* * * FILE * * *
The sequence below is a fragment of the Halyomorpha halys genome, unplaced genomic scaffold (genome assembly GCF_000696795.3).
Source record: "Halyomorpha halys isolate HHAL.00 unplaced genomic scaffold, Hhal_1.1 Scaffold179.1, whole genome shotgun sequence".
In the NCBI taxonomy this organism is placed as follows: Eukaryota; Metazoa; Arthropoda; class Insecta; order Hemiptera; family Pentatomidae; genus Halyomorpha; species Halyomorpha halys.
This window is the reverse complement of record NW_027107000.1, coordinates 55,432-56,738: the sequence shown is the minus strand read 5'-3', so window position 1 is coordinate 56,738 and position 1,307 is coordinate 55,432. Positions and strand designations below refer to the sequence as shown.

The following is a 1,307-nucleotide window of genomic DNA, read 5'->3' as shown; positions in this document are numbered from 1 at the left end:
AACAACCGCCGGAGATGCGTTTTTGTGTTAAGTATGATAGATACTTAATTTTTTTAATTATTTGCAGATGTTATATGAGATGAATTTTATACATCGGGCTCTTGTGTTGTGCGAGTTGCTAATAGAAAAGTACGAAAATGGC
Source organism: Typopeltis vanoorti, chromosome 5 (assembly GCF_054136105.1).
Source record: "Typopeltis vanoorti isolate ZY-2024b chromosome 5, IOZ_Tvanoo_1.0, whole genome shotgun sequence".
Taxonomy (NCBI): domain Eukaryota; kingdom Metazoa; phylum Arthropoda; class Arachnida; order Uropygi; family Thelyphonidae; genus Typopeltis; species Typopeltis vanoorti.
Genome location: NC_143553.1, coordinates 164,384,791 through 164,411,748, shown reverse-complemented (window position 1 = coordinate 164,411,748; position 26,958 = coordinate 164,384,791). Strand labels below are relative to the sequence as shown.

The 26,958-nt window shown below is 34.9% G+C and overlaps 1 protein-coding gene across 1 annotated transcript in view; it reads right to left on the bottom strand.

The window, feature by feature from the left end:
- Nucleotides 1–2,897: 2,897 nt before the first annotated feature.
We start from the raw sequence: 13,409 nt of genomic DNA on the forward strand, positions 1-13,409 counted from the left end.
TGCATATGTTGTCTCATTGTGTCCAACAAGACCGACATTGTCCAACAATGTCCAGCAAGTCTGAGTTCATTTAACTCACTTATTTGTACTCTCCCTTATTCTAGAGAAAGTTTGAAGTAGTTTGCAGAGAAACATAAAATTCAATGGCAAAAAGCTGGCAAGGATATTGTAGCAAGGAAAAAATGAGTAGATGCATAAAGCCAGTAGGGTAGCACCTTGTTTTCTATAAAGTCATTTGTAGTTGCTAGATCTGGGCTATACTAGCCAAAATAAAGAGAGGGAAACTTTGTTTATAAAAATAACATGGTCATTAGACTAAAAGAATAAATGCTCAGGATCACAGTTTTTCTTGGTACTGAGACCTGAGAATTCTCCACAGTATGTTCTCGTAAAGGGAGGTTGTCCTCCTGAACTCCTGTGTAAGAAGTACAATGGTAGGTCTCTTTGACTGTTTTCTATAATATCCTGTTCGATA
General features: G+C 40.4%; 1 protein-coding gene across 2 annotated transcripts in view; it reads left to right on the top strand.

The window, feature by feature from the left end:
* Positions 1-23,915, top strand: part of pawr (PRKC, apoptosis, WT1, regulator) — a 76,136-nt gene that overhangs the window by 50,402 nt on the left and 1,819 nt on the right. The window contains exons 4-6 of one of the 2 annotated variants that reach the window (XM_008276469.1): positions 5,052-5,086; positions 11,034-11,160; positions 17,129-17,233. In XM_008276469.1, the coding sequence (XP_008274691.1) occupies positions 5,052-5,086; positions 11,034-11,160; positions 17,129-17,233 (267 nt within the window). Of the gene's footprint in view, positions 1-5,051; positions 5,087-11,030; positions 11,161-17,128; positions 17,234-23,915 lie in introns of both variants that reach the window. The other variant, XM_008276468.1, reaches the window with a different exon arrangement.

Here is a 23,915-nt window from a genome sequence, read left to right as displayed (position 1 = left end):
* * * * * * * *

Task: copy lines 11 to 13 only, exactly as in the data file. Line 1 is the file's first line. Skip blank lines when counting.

The 26,958-nt window shown below is 34.9% G+C and overlaps 1 protein-coding gene across 1 annotated transcript in view; it reads right to left on the bottom strand.

The window, feature by feature from the left end:
- Nucleotides 1–2,897: 2,897 nt before the first annotated feature.